Cabinet Office breaks the law, again

Regular readers of The Voice may be familiar with my correspondence with the Cabinet Office and the tales of how the Cabinet Office has lost correspondence, failed to comply with data protection access requests and ignored requests made under the Freedom of Information Act. In short, the Cabinet Office’s administration is frequently chaotic and on several occasions the Cabinet Office has broken the law.

A sample of this was contained in my previous post:

I’ve also put in two Freedom of Information requests about the Cabinet Office’s records of complaints about emails sent via their website going astray. The first produced some general statistics, which prompted my second request asking for further details about those statistics (e.g. whether multiple complaints about the same issue counted as one or more than one towards the totals).

And now for the bureaucratic genius part. In response to that second FOI request, the Cabinet Office claims it has no records again. How it therefore put together figures about total number of complaints when it doesn’t have any records is puzzling. Chicken entrails anyone?

And then there’s been the little matter of the Cabinet Office both claiming that certain records don’t exist (for FOI purposes) but also saying they do exist (for Data Protection Act purposes):

You may think that is incompetence, inconsistency or idiocy. I’m sticking with it being an act of legal genius to argue that a document both does and doesn’t exist at the same time.

I wonder if there is a Mr. Schrodinger on the Cabinet Office’s legal staff?

So on to the latest. After the Cabinet Office ignored my request for a review of how it handled a Freedom of Information request, I put in a complaint to the Information Commissioner.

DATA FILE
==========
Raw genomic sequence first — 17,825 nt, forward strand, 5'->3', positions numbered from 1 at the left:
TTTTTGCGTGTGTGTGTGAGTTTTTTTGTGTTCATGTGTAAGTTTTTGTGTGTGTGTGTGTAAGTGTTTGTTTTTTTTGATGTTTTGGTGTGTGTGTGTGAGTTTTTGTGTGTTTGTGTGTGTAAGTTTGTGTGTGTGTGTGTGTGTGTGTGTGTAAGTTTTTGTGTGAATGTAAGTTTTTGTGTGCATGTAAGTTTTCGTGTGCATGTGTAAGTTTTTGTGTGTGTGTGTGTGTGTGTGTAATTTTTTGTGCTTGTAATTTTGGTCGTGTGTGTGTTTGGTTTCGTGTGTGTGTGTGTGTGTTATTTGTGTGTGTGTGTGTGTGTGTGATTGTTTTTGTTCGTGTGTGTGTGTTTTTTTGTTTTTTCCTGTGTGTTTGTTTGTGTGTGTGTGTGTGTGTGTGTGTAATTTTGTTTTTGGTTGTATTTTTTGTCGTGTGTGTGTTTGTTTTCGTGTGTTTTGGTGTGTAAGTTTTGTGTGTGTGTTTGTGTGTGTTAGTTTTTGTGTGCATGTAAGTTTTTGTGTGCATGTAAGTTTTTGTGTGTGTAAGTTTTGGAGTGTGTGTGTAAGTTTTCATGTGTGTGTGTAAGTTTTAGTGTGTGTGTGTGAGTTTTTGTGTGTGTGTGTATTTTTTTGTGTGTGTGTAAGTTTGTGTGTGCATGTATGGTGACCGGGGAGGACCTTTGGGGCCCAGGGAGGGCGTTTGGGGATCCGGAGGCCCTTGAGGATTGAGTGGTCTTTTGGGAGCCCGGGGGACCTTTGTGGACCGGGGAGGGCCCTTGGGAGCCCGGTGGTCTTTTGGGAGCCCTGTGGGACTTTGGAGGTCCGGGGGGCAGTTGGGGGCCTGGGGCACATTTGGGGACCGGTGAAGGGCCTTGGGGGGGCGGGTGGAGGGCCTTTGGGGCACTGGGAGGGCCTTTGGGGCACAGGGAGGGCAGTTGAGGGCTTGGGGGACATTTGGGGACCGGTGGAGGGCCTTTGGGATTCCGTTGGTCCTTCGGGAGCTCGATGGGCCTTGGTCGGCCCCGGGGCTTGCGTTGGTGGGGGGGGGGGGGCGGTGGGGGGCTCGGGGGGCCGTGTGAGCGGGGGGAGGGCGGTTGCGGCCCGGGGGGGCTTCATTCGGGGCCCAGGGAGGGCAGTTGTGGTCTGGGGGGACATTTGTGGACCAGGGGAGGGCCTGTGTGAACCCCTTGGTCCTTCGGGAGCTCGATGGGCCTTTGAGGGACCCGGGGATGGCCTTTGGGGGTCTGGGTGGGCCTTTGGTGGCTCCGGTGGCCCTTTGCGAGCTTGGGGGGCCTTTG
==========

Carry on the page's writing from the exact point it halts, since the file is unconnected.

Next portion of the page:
The Information Commissioner’s office wrote an official letter to the Cabinet Office telling it to carry out the review. The result? Absolute inactivity from the Cabinet Office.

Not exactly reassuring that the Cabinet Office continues to take such a cavalier attitude towards its legal obligations. Shame too that my MP (Jeremy Corbyn) has, so far, not taken up this issue despite being asked. After all, what’s a little matter of law breaking by a government department?

Read more by or more about or .
This entry was posted in News.
Advert

4 Comments

  • Andrew Suffield 16th Mar '10 - 10:27am

    This government’s attitude that the law does not apply to them is annoying.

  • Andrew Suffield 17th Mar '10 - 8:32am

    You can report them to the Information Commissioner, but they know already. It takes them several years to resolve these things, which ensures that any information is no longer politically relevant by the time it gets out. There are no penalties for deliberate obstructionism and delay in compliance.

Post a Comment

Lib Dem Voice welcomes comments from everyone but we ask you to be polite, to be on topic and to be who you say you are. You can read our comments policy in full here. Please respect it and all readers of the site.

If you are a member of the party, you can have the Lib Dem Logo appear next to your comments to show this. You must be registered for our forum and can then login on this public site with the same username and password.

To have your photo next to your comment please signup your email address with Gravatar.

Your email is never published. Required fields are marked *

*
*
Please complete the name of this site, Liberal Democrat ...?

Advert



Recent Comments

  • Richard Coe
    This could be our Reichstag Fire moment. I almost feel that unless hard scientific evidence is provided we should carry on until the law is clarified, at which ...
  • Teresa Wilson
    My political sympathies lie more with the Liberal Democrats than any other party, so I don't see myself leaving. I do however feel the same kind of frustration ...
  • David Raw
    @ Geoffrey Dron I'm afraid that's not the case, Mr Dron. The Union is under threat because of the arrogance and sheer incompetence of the Westminster model....
  • john oundle
    After the events of the past few weeks I would suggest it would be best to keep quiet about the EU. China inflicts a pandemic on the world,refuses to co-oper...
  • Geoffrey Dron
    @Peter Hirst We need a constitutional convention of constitutional experts and senior politicians not a citizens' assembly. And no referendum....